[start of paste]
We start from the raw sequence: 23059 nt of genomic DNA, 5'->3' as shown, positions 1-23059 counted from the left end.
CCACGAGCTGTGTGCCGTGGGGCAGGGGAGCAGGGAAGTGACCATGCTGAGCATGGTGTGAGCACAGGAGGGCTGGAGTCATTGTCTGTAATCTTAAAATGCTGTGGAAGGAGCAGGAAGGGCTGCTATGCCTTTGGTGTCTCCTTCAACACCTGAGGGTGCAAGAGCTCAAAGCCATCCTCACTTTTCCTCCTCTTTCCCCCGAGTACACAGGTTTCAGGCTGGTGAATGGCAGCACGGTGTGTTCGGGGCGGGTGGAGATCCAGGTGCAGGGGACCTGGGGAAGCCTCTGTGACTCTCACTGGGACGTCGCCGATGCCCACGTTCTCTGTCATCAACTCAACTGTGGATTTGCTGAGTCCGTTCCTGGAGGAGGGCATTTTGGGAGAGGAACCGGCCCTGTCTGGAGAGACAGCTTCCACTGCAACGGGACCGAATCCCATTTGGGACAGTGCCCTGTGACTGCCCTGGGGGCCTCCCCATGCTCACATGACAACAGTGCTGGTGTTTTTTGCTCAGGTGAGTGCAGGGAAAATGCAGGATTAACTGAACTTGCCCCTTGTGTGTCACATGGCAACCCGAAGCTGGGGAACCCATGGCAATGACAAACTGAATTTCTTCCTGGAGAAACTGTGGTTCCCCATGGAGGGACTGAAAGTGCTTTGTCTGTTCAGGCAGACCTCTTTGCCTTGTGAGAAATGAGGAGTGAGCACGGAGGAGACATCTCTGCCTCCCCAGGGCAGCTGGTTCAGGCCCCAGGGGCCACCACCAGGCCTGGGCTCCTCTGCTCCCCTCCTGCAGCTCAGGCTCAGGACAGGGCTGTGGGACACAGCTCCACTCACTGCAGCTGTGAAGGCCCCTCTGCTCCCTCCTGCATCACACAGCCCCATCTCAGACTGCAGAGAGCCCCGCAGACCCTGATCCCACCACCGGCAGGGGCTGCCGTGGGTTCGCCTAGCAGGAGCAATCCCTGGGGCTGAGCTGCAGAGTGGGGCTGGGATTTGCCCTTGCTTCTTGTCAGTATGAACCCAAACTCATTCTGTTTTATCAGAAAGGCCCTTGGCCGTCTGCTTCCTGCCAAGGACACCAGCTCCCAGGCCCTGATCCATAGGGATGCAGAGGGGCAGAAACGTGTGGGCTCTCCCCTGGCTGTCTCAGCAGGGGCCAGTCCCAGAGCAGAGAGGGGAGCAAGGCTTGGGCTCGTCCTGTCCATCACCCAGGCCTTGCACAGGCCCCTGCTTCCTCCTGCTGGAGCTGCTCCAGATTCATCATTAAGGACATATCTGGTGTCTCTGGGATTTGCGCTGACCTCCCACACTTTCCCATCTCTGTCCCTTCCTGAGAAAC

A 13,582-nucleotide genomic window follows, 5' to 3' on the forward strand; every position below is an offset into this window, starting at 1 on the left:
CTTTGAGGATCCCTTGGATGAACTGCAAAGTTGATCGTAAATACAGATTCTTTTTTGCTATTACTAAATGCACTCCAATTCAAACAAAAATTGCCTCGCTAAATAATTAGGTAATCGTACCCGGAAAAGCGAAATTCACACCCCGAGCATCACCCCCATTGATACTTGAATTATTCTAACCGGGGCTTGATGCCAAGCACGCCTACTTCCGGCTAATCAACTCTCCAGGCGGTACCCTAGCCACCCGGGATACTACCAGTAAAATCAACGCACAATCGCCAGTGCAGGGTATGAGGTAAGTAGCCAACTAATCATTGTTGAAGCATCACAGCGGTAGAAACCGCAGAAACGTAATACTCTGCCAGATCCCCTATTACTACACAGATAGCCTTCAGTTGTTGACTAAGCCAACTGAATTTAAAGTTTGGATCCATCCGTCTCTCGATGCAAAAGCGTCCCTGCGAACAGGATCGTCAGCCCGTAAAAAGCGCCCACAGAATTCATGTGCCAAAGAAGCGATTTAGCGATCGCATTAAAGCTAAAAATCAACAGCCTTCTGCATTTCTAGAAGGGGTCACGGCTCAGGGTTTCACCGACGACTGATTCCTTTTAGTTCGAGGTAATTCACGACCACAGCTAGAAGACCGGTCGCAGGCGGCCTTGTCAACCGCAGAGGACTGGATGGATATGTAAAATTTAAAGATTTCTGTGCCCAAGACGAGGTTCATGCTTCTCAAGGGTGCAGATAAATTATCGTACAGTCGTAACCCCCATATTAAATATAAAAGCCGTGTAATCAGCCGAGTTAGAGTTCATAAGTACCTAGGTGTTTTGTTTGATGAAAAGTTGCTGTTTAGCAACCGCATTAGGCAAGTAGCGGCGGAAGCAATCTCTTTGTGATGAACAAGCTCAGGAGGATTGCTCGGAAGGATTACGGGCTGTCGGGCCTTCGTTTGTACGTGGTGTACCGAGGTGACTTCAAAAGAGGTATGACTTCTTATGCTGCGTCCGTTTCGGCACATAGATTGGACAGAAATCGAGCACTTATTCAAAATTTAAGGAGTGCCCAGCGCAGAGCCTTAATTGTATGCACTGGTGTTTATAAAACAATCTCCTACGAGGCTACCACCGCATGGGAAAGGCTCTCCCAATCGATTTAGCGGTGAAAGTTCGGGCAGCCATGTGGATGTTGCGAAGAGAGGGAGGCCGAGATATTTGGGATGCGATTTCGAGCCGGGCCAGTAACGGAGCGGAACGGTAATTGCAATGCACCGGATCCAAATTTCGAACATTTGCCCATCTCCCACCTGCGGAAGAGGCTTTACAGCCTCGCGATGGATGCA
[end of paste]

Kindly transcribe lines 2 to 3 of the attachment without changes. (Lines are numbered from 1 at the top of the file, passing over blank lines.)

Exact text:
CCACGAGCTGTGTGCCGTGGGGCAGGGGAGCAGGGAAGTGACCATGCTGAGCATGGTGTGAGCACAGGAGGGCTGGAGTCATTGTCTGTAATCTTAAAATGCTGTGGAAGGAGCAGGAAGGGCTGCTATGCCTTTGGTGTCTCCTTCAACACCTGAGGGTGCAAGAGCTCAAAGCCATCCTCACTTTTCCTCCTCTTTCCCCCGAGTACACAGGTTTCAGGCTGGTGAATGGCAGCACGGTGTGTTCGGGGCGGGTGGAGATCCAGGTGCAGGGGACCTGGGGAAGCCTCTGTGACTCTCACTGGGACGTCGCCGATGCCCACGTTCTCTGTCATCAACTCAACTGTGGATTTGCTGAGTCCGTTCCTGGAGGAGGGCATTTTGGGAGAGGAACCGGCCCTGTCTGGAGAGACAGCTTCCACTGCAACGGGACCGAATCCCATTTGGGACAGTGCCCTGTGACTGCCCTGGGGGCCTCCCCATGCTCACATGACAACAGTGCTGGTGTTTTTTGCTCAGGTGAGTGCAGGGAAAATGCAGGATTAACTGAACTTGCCCCTTGTGTGTCACATGGCAACCCGAAGCTGGGGAACCCATGGCAATGACAAACTGAATTTCTTCCTGGAGAAACTGTGGTTCCCCATGGAGGGACTGAAAGTGCTTTGTCTGTTCAGGCAGACCTCTTTGCCTTGTGAGAAATGAGGAGTGAGCACGGAGGAGACATCTCTGCCTCCCCAGGGCAGCTGGTTCAGGCCCCAGGGGCCACCACCAGGCCTGGGCTCCTCTGCTCCCCTCCTGCAGCTCAGGCTCAGGACAGGGCTGTGGGACACAGCTCCACTCACTGCAGCTGTGAAGGCCCCTCTGCTCCCTCCTGCATCACACAGCCCCATCTCAGACTGCAGAGAGCCCCGCAGACCCTGATCCCACCACCGGCAGGGGCTGCCGTGGGTTCGCCTAGCAGGAGCAATCCCTGGGGCTGAGCTGCAGAGTGGGGCTGGGATTTGCCCTTGCTTCTTGTCAGTATGAACCCAAACTCATTCTGTTTTATCAGAAAGGCCCTTGGCCGTCTGCTTCCTGCCAAGGACACCAGCTCCCAGGCCCTGATCCATAGGGATGCAGAGGGGCAGAAACGTGTGGGCTCTCCCCTGGCTGTCTCAGCAGGGGCCAGTCCCAGAGCAGAGAGGGGAGCAAGGCTTGGGCTCGTCCTGTCCATCACCCAGGCCTTGCACAGGCCCCTGCTTCCTCCTGCTGGAGCTGCTCCAGATTCATCATTAAGGACATATCTGGTGTCTCTGGGATTTGCGCTGACCTCCCACACTTTCCCATCTCTGTCCCTTCCTGAGAAAC

A 13,582-nucleotide genomic window follows, 5' to 3' on the forward strand; every position below is an offset into this window, starting at 1 on the left: